As it stands, cities have to jump through hoops and spend money on engineering studies before they can change speed limits on non-arterial roads.
At Seattle Pacific University, students say they have too many close calls with drivers not paying attention or going too fast on roads near campus.
"I mean, there have been 10 or 20 instances where we've almost gotten hit. We're always like, 'Go, don't go," said student Hailey Larson.
Many of the drivers who speed by are actually obeying the posted speed limit, but the city can't lower the limit to make the street safer without spending money on an engineering study.
Sen. Andy Billig wants to change that.
"And this bill would just say, if the city decides that they want to take the steps to make the streets safer by changing speed limits, then they can do that without the engineering study," he said.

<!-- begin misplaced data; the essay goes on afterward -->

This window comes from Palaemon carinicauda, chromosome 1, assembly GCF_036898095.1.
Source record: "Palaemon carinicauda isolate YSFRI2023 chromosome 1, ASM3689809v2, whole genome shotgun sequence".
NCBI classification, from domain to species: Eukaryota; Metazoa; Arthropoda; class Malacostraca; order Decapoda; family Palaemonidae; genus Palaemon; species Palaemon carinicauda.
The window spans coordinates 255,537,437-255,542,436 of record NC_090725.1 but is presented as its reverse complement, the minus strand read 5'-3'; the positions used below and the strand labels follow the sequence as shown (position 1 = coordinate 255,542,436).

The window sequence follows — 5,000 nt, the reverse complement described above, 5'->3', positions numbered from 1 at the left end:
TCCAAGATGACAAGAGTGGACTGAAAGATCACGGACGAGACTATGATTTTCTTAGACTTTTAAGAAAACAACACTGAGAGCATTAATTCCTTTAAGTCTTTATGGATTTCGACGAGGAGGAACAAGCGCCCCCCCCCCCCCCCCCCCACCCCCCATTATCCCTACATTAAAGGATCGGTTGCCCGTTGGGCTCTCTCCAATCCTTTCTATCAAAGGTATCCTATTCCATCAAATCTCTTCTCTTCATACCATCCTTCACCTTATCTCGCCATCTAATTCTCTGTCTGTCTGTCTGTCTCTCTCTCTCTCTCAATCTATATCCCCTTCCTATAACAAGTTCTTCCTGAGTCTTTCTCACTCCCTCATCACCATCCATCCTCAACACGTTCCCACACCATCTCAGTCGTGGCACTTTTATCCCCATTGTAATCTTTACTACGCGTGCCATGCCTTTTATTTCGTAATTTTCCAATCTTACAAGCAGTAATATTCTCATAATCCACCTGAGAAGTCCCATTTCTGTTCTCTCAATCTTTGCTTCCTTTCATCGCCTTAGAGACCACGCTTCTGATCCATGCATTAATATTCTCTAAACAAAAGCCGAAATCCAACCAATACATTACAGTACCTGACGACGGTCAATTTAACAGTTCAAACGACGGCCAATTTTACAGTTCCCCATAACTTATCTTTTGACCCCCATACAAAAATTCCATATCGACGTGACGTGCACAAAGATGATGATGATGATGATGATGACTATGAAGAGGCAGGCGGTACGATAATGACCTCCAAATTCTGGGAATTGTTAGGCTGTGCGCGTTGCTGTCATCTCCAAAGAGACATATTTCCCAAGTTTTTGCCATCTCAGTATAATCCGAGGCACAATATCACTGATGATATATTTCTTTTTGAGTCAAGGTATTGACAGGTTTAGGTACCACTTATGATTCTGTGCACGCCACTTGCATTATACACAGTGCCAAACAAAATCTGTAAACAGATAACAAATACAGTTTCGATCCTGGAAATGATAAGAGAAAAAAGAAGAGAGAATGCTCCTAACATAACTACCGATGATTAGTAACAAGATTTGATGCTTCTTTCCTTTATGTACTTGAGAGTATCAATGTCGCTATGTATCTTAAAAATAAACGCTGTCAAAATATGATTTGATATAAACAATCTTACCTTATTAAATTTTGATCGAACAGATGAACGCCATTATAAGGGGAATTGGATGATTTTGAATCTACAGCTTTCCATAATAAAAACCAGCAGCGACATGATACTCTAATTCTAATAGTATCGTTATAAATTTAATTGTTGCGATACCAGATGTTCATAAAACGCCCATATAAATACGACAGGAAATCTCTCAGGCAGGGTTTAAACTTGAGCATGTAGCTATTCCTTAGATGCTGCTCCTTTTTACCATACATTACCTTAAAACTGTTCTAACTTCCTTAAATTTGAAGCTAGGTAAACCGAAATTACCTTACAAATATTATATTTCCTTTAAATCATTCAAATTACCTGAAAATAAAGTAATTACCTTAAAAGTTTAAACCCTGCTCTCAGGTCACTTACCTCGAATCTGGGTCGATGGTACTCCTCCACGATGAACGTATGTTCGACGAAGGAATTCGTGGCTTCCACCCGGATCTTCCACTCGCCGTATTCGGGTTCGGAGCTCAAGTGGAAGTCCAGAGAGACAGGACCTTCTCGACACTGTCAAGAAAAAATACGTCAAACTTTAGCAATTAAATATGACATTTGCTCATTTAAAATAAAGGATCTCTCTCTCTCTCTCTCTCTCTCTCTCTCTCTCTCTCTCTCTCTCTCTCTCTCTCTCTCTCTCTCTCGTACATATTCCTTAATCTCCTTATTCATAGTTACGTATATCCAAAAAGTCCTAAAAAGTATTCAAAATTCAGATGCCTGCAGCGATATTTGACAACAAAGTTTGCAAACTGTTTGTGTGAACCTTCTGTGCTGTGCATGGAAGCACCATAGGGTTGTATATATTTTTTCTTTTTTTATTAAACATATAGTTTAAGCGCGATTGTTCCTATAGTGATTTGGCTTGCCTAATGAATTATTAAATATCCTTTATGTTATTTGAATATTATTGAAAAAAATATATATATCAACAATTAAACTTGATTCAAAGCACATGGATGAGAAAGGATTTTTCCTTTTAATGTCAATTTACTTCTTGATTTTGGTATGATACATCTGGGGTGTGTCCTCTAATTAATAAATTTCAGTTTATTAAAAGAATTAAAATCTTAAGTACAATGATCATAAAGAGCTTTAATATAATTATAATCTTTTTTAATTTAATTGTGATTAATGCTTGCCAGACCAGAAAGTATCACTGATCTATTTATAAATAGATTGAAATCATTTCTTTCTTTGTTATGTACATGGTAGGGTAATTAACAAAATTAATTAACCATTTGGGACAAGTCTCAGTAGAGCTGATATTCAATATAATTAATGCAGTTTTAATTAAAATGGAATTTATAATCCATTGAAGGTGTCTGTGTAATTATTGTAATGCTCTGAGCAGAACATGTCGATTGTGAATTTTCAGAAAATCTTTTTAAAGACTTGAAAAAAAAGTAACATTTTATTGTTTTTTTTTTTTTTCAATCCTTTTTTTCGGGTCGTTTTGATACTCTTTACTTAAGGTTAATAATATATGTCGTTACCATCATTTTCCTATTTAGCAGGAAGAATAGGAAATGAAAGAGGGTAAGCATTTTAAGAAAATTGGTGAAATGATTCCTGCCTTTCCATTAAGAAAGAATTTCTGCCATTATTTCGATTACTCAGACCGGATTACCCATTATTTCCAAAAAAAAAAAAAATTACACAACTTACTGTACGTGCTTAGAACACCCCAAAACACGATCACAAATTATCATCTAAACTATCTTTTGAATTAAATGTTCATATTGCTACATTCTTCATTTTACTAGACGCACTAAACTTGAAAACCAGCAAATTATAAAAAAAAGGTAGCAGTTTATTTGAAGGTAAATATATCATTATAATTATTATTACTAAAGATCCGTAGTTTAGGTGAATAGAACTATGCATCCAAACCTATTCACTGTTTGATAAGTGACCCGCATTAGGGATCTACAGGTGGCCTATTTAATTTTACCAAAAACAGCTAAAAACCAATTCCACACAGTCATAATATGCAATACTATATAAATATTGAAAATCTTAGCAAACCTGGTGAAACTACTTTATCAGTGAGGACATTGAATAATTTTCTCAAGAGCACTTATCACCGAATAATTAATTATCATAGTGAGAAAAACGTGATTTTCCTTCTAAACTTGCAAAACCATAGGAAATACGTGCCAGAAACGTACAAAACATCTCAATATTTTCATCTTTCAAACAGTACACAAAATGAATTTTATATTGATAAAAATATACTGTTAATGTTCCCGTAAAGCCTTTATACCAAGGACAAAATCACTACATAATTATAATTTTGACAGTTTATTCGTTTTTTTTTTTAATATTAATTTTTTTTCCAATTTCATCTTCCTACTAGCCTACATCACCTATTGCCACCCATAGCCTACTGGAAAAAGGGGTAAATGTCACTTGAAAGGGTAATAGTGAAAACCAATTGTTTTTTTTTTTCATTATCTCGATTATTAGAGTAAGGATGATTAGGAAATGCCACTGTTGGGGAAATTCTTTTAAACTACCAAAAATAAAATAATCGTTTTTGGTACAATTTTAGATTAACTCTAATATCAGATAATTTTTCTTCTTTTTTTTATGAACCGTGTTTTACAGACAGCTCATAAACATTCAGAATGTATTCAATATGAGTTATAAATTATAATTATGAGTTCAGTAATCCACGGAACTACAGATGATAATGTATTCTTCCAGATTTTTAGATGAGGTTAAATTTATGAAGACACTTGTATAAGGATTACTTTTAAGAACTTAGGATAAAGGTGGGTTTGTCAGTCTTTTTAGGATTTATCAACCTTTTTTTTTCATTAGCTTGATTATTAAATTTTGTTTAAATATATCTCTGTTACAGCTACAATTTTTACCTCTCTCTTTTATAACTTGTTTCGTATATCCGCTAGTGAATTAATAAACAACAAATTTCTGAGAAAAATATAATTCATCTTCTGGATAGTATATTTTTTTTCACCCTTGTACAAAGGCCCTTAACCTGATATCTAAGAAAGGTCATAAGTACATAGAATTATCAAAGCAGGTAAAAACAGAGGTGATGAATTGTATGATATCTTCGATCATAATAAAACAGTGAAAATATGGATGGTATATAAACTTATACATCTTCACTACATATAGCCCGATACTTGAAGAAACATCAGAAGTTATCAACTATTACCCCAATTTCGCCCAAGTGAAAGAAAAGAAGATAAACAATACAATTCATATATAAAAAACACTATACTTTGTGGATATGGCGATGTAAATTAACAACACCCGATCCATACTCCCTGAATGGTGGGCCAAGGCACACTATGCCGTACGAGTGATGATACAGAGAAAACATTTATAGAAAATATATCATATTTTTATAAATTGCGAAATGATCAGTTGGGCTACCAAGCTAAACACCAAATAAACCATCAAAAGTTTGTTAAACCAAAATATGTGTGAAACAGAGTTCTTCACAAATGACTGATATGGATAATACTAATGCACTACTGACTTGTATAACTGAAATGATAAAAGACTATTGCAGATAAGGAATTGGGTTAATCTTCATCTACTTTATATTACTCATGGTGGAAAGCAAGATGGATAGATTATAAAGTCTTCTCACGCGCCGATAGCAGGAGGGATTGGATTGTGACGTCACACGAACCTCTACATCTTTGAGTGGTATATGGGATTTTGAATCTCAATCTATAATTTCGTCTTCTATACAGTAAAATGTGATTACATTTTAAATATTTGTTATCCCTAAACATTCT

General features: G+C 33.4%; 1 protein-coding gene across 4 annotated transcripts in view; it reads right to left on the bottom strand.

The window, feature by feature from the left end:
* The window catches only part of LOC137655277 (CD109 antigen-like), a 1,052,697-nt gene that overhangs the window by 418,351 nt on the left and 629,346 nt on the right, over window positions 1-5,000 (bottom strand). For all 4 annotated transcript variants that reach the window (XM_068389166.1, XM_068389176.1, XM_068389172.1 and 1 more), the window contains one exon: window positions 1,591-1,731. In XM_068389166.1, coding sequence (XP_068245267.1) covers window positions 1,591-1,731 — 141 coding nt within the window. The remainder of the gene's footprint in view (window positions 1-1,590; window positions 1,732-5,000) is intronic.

Under the new proposal, cities could lower speed limits on their streets, but not below 20 miles per hour. State highway speed limits could be changed to 60 miles per hour, but no higher and only with the Secretary of Transportation's approval.
"It just makes it easy for cities to do what they need to do to make their communities safer," Billig said.
Some worry the new law would create the opportunity for speed traps, but Billig doesn't see that happening.
"Well, I don't think so," he said. "I think this will be used in very specific areas to make communities safer and healthier. And you know cities can do that right now if they wanted to."